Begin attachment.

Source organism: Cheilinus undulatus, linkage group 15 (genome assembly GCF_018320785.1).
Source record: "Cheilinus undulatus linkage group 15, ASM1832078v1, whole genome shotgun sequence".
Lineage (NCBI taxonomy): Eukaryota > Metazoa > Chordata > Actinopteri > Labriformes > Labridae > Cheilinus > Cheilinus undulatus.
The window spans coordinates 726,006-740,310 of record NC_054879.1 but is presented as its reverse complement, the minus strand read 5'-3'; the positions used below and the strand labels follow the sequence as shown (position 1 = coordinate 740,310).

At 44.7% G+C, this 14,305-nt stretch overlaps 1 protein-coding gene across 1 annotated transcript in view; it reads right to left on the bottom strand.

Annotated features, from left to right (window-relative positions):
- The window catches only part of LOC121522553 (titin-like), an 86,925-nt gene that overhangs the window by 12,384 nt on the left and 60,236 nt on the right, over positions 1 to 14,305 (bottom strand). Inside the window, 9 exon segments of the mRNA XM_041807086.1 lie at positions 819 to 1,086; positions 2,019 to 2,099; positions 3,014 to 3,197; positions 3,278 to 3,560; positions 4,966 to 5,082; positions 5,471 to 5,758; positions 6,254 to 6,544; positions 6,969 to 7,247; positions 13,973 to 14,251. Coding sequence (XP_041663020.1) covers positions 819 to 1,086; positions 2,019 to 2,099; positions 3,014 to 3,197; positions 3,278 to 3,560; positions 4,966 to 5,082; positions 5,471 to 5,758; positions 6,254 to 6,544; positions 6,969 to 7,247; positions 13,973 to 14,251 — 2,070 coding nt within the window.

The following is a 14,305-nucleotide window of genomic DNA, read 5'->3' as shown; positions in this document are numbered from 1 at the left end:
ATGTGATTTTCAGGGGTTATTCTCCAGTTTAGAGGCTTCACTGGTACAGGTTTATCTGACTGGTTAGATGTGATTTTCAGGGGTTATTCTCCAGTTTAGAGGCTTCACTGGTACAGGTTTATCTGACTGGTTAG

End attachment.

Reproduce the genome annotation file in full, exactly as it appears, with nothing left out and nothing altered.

Source organism: Cheilinus undulatus, linkage group 15 (genome assembly GCF_018320785.1).
Source record: "Cheilinus undulatus linkage group 15, ASM1832078v1, whole genome shotgun sequence".
Lineage (NCBI taxonomy): Eukaryota > Metazoa > Chordata > Actinopteri > Labriformes > Labridae > Cheilinus > Cheilinus undulatus.
The window spans coordinates 726,006-740,310 of record NC_054879.1 but is presented as its reverse complement, the minus strand read 5'-3'; the positions used below and the strand labels follow the sequence as shown (position 1 = coordinate 740,310).

At 44.7% G+C, this 14,305-nt stretch overlaps 1 protein-coding gene across 1 annotated transcript in view; it reads right to left on the bottom strand.

Annotated features, from left to right (window-relative positions):
- The window catches only part of LOC121522553 (titin-like), an 86,925-nt gene that overhangs the window by 12,384 nt on the left and 60,236 nt on the right, over positions 1 to 14,305 (bottom strand). Inside the window, 9 exon segments of the mRNA XM_041807086.1 lie at positions 819 to 1,086; positions 2,019 to 2,099; positions 3,014 to 3,197; positions 3,278 to 3,560; positions 4,966 to 5,082; positions 5,471 to 5,758; positions 6,254 to 6,544; positions 6,969 to 7,247; positions 13,973 to 14,251. Coding sequence (XP_041663020.1) covers positions 819 to 1,086; positions 2,019 to 2,099; positions 3,014 to 3,197; positions 3,278 to 3,560; positions 4,966 to 5,082; positions 5,471 to 5,758; positions 6,254 to 6,544; positions 6,969 to 7,247; positions 13,973 to 14,251 — 2,070 coding nt within the window.

The following is a 14,305-nucleotide window of genomic DNA, read 5'->3' as shown; positions in this document are numbered from 1 at the left end:
ATGTGATTTTCAGGGGTTATTCTCCAGTTTAGAGGCTTCACTGGTACAGGTTTATCTGACTGGTTAGATGTGATTTTCAGGGGTTATTCTCCAGTTTAGAGGCTTCACTGGTACAGGTTTATCTGACTGGTTAG